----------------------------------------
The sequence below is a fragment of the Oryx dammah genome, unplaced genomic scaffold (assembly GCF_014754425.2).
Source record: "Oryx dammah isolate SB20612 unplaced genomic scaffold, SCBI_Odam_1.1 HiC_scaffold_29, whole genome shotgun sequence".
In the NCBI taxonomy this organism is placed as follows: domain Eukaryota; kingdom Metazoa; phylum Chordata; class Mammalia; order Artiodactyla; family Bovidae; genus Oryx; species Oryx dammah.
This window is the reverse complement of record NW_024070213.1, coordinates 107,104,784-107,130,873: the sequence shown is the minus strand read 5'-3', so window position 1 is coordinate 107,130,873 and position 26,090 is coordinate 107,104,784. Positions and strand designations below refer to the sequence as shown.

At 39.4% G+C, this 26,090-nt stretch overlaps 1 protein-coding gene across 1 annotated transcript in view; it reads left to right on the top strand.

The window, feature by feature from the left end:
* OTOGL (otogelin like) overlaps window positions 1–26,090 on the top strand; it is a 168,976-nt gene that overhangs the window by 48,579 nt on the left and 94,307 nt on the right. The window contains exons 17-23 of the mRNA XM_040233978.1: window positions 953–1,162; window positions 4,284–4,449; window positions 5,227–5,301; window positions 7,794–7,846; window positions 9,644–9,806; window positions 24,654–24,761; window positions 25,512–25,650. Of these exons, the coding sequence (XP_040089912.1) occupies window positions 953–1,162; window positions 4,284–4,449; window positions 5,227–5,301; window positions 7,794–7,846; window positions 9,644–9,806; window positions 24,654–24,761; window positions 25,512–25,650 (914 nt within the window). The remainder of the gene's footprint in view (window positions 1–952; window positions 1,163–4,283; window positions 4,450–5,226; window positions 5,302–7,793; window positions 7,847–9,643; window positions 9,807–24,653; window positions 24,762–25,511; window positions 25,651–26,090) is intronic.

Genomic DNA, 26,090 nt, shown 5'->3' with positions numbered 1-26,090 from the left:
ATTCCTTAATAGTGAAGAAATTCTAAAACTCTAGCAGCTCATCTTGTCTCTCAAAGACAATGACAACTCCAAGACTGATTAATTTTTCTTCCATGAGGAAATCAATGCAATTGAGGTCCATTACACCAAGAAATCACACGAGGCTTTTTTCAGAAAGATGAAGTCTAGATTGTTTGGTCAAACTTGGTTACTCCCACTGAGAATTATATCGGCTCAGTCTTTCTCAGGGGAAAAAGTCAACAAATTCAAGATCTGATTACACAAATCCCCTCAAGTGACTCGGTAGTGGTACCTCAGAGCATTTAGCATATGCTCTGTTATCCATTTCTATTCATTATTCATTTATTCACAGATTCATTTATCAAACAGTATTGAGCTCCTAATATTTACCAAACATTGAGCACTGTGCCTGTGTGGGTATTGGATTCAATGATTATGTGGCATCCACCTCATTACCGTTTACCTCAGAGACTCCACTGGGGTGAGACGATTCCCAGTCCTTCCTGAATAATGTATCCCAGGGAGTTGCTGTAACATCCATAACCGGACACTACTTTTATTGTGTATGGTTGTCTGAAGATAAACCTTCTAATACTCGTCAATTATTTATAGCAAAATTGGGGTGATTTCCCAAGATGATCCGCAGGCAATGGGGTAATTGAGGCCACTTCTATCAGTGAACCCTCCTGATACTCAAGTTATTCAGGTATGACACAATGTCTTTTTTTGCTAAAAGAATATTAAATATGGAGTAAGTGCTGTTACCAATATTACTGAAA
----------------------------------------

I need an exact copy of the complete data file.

The sequence below is a fragment of the Oryx dammah genome, unplaced genomic scaffold (assembly GCF_014754425.2).
Source record: "Oryx dammah isolate SB20612 unplaced genomic scaffold, SCBI_Odam_1.1 HiC_scaffold_29, whole genome shotgun sequence".
In the NCBI taxonomy this organism is placed as follows: domain Eukaryota; kingdom Metazoa; phylum Chordata; class Mammalia; order Artiodactyla; family Bovidae; genus Oryx; species Oryx dammah.
This window is the reverse complement of record NW_024070213.1, coordinates 107,104,784-107,130,873: the sequence shown is the minus strand read 5'-3', so window position 1 is coordinate 107,130,873 and position 26,090 is coordinate 107,104,784. Positions and strand designations below refer to the sequence as shown.

At 39.4% G+C, this 26,090-nt stretch overlaps 1 protein-coding gene across 1 annotated transcript in view; it reads left to right on the top strand.

The window, feature by feature from the left end:
* OTOGL (otogelin like) overlaps window positions 1–26,090 on the top strand; it is a 168,976-nt gene that overhangs the window by 48,579 nt on the left and 94,307 nt on the right. The window contains exons 17-23 of the mRNA XM_040233978.1: window positions 953–1,162; window positions 4,284–4,449; window positions 5,227–5,301; window positions 7,794–7,846; window positions 9,644–9,806; window positions 24,654–24,761; window positions 25,512–25,650. Of these exons, the coding sequence (XP_040089912.1) occupies window positions 953–1,162; window positions 4,284–4,449; window positions 5,227–5,301; window positions 7,794–7,846; window positions 9,644–9,806; window positions 24,654–24,761; window positions 25,512–25,650 (914 nt within the window). The remainder of the gene's footprint in view (window positions 1–952; window positions 1,163–4,283; window positions 4,450–5,226; window positions 5,302–7,793; window positions 7,847–9,643; window positions 9,807–24,653; window positions 24,762–25,511; window positions 25,651–26,090) is intronic.

Genomic DNA, 26,090 nt, shown 5'->3' with positions numbered 1-26,090 from the left:
ATTCCTTAATAGTGAAGAAATTCTAAAACTCTAGCAGCTCATCTTGTCTCTCAAAGACAATGACAACTCCAAGACTGATTAATTTTTCTTCCATGAGGAAATCAATGCAATTGAGGTCCATTACACCAAGAAATCACACGAGGCTTTTTTCAGAAAGATGAAGTCTAGATTGTTTGGTCAAACTTGGTTACTCCCACTGAGAATTATATCGGCTCAGTCTTTCTCAGGGGAAAAAGTCAACAAATTCAAGATCTGATTACACAAATCCCCTCAAGTGACTCGGTAGTGGTACCTCAGAGCATTTAGCATATGCTCTGTTATCCATTTCTATTCATTATTCATTTATTCACAGATTCATTTATCAAACAGTATTGAGCTCCTAATATTTACCAAACATTGAGCACTGTGCCTGTGTGGGTATTGGATTCAATGATTATGTGGCATCCACCTCATTACCGTTTACCTCAGAGACTCCACTGGGGTGAGACGATTCCCAGTCCTTCCTGAATAATGTATCCCAGGGAGTTGCTGTAACATCCATAACCGGACACTACTTTTATTGTGTATGGTTGTCTGAAGATAAACCTTCTAATACTCGTCAATTATTTATAGCAAAATTGGGGTGATTTCCCAAGATGATCCGCAGGCAATGGGGTAATTGAGGCCACTTCTATCAGTGAACCCTCCTGATACTCAAGTTATTCAGGTATGACACAATGTCTTTTTTTGCTAAAAGAATATTAAATATGGAGTAAGTGCTGTTACCAATATTACTGAAA